Toward Strengthening Ties with Ex-participants of Central America- PREX Island
Toward Strengthening Ties with Ex-participants of Central America
PREX has been systematically carrying out follow-up activities for participants who are back in their own countries and local needs surveys. For fiscal 2010, follow-up seminars were conducted for ex-participants of Central America, following similar activities for China and the Chongqing Alumni Association in May. Buichiro Murata, a professor at Nara Prefectural University, who led Regional Industrial Development by Public-Private Partnership for Central American and Caribbean Countries, went along on to Central America from Oct. 3 to 14, and a follow-up for seminar participants and surveys on their needs were carried out in Costa Rica and Nicaragua.
PREX-related Projects in Central America and the Follow-up
Until fiscal 2009, about 100 people from this region had visited Japan to take part in seminars. The seminar on “Capacity Development for the Trade Promotion Between Central America and Japan” got under way from fiscal 2006, and the “Regional Industrial Development by Public-Private Partnership for Central American and Caribbean Countries” started in fiscal 2007. The follow-up was the first time for PREX to visit Central America. A follow-up and a survey on needs were conducted to confirm whether the seminars are in line with the local situations and how PREX’s seminars were helping vitalize local areas. Another theme of the latest surveys was on how to construct an effective network with seminar participants in the Central American region.
Countries Visited: Costa Rica and Nicaragua
Costa Rica and Nicaragua each have populations of around 5 million, and the countries’ main industries are agriculture and livestock. Yet at the same time, huge disparities exist when comparing the scales of the two countries’ economies. Nicaragua’s GDP is a fifth of the size of Costa Rica’s. Costa Rica abolished its military in 1949, and at least 6 percent of its GDP is put into its education budget, which is provided in the country’s Constitution. Currently, major corporations, including Intel Corp., have come to Costa Rica, with the major reason for the advance said to be the ability to secure quality human resources. In Nicaragua, on the other hand, a civil war raged until the late 1980s, and political turmoil continues to this day. People’s incomes and the literacy rate are low even by Central American standards. Approximately 70 percent of the population is at or below the poverty line.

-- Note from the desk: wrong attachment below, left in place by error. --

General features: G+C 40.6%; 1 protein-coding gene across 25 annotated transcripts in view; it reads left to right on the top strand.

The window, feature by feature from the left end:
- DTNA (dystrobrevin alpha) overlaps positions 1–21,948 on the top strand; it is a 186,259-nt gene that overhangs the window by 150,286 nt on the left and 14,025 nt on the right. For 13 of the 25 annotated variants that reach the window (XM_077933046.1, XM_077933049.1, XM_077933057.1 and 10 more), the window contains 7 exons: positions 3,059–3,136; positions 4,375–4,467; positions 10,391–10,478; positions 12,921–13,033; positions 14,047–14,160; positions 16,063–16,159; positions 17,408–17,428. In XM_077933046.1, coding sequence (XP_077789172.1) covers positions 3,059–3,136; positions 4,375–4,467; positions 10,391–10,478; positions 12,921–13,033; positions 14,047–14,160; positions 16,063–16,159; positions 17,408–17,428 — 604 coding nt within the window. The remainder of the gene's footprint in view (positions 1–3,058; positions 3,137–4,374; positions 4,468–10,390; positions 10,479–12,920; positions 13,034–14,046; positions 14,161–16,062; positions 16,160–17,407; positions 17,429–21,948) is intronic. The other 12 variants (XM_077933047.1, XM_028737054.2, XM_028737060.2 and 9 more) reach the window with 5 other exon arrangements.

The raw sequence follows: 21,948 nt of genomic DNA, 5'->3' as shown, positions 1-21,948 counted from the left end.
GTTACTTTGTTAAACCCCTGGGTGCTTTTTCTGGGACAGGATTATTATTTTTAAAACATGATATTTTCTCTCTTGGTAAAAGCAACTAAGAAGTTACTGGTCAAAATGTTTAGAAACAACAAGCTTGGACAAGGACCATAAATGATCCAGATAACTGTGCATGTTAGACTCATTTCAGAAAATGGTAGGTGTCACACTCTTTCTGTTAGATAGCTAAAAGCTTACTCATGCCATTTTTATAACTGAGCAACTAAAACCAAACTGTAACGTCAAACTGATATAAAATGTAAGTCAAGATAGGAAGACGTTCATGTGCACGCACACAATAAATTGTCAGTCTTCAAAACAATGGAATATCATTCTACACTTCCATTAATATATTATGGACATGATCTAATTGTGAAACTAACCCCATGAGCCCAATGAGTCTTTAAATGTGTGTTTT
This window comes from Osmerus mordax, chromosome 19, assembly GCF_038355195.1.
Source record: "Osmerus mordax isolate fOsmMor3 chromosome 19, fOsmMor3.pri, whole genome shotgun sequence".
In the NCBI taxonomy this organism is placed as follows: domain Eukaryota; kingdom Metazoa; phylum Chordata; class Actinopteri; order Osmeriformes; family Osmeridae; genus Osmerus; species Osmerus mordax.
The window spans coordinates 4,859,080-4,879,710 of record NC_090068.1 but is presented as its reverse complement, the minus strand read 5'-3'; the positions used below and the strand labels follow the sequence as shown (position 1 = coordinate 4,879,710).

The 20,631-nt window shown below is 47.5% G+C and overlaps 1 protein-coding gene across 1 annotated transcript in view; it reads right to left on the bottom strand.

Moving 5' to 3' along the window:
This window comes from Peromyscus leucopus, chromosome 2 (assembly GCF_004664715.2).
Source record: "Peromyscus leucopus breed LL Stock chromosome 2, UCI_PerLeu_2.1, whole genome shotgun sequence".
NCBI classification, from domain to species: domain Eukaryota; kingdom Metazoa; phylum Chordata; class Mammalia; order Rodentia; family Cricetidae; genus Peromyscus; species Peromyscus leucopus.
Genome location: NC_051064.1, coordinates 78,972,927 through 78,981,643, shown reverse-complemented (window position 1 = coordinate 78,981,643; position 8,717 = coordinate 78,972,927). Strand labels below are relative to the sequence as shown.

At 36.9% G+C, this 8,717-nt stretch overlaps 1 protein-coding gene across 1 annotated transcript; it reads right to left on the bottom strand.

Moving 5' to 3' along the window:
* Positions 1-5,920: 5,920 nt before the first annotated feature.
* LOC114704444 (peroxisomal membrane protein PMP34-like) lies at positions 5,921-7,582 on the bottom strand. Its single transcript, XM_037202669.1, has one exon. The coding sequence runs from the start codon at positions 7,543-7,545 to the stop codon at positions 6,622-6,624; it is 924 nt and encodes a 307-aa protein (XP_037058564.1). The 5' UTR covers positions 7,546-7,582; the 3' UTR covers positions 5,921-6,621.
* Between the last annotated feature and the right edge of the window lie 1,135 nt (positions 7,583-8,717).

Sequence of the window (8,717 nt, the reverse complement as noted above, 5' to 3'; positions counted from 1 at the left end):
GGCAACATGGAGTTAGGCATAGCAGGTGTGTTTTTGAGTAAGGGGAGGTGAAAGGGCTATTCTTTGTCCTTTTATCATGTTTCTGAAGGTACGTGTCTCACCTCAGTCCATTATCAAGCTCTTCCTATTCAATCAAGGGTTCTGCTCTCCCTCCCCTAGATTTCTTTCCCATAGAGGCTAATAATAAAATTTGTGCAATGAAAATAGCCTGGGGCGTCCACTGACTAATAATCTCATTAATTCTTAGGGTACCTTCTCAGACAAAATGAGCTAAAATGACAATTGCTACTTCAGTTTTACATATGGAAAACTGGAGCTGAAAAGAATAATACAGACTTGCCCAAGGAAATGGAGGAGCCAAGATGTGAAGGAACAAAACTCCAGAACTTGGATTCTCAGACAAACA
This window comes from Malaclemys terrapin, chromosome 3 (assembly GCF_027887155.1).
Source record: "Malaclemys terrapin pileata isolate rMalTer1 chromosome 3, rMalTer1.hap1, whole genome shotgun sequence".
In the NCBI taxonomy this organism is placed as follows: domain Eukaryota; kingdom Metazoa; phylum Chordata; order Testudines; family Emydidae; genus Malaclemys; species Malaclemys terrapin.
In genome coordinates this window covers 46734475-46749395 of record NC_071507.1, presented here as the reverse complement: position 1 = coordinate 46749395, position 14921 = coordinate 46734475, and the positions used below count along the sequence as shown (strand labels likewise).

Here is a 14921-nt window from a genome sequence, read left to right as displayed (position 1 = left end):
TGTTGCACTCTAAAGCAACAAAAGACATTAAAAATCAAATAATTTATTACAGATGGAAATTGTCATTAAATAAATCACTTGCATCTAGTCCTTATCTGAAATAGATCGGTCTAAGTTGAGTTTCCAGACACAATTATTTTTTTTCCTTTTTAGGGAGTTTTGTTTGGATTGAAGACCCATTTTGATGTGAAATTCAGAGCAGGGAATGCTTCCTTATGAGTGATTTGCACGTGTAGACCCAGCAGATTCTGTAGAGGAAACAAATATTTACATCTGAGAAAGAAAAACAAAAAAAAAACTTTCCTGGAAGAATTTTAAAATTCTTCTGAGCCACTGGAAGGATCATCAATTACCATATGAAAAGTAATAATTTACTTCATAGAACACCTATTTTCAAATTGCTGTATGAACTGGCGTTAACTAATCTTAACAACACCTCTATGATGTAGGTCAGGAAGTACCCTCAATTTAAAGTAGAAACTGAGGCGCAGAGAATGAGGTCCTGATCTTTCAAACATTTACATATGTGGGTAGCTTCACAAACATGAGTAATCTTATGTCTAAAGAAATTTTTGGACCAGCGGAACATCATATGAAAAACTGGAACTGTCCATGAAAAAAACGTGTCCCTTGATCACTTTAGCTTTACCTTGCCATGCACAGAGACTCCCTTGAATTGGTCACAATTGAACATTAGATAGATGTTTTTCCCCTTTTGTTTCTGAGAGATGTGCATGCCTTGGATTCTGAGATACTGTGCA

Visiting Local Companies
During the recent trip, arranged by the former seminar participants, we were given the opportunity to observe government offices, companies, organizations and other sites. In Nicaragua, we went on a field trip to a dairy producer (CENTROLAC), established three years ago with Nicaraguan capital. Apparently, Nicaragua used to import powdered milk despite having a large number of domestic dairy producers. Thanks to the establishment of this company, consumers can now purchase domestically produced milk at low prices and the income of milk producers has more than doubled.
Many of the Central American participants told us, “Central America has all kinds of resources but can’t put them to practical use.” We felt that if the region’s resources could be put to good use, then it would be possible to vastly improve the lives of the producers.
Activities of Ex-participants
Eight seminar participants who returned home to Costa Rica and 12 to Nicaragua took part in follow-up seminars and reunions. They explained their activities since returning to their countries.
Ms. Maria Isabel participated in the Regional Industrial Development by Public-Private Partnership for Central American and Caribbean Countries in fiscal 2008, and now is part of the Pacific Fruit Producers’ Union of Costa Rica. She was contacted and told that Professor Murata would be visiting. On the day of the seminar, she was up at 4 a.m. and rushed out to meet him.
“I took part in the seminar and then my point of view and way of thinking changed. I feel like I’ve become a completely different person, ” she said. She announced to us that since returning home, she has been involved creating systems to put revenue into regional areas, such as through diversifying products, developing new ones and using agricultural land efficiently.
The Importance of Visiting Local Areas
PREX marked its 20th anniversary last year. One of its themes is future approaches on how to construct a network for seminar participants who have returned home and also how alumni associations should be vitalized. PREX activities have placed importance on person-to-person links. Yet regarding participants who have returned home, there have been few opportunities to visit local areas. Most of our dealings have involved exchanged of e-mail. Many of the former seminar participants who took part in the most recent follow-up seminars happily came from far away to see the instructors and PREX staff whom they were previously involved with. So we were again made aware of how important it is to see each other face-to-face. In the future, we would like to construct systems to increase the opportunities to make local visits and make efforts that would allow the participants now in their home countries to believe that PREX will always be close to them.
- Date : October 14, 2010
- Name : Kei KITAMURA Course Planner, International Department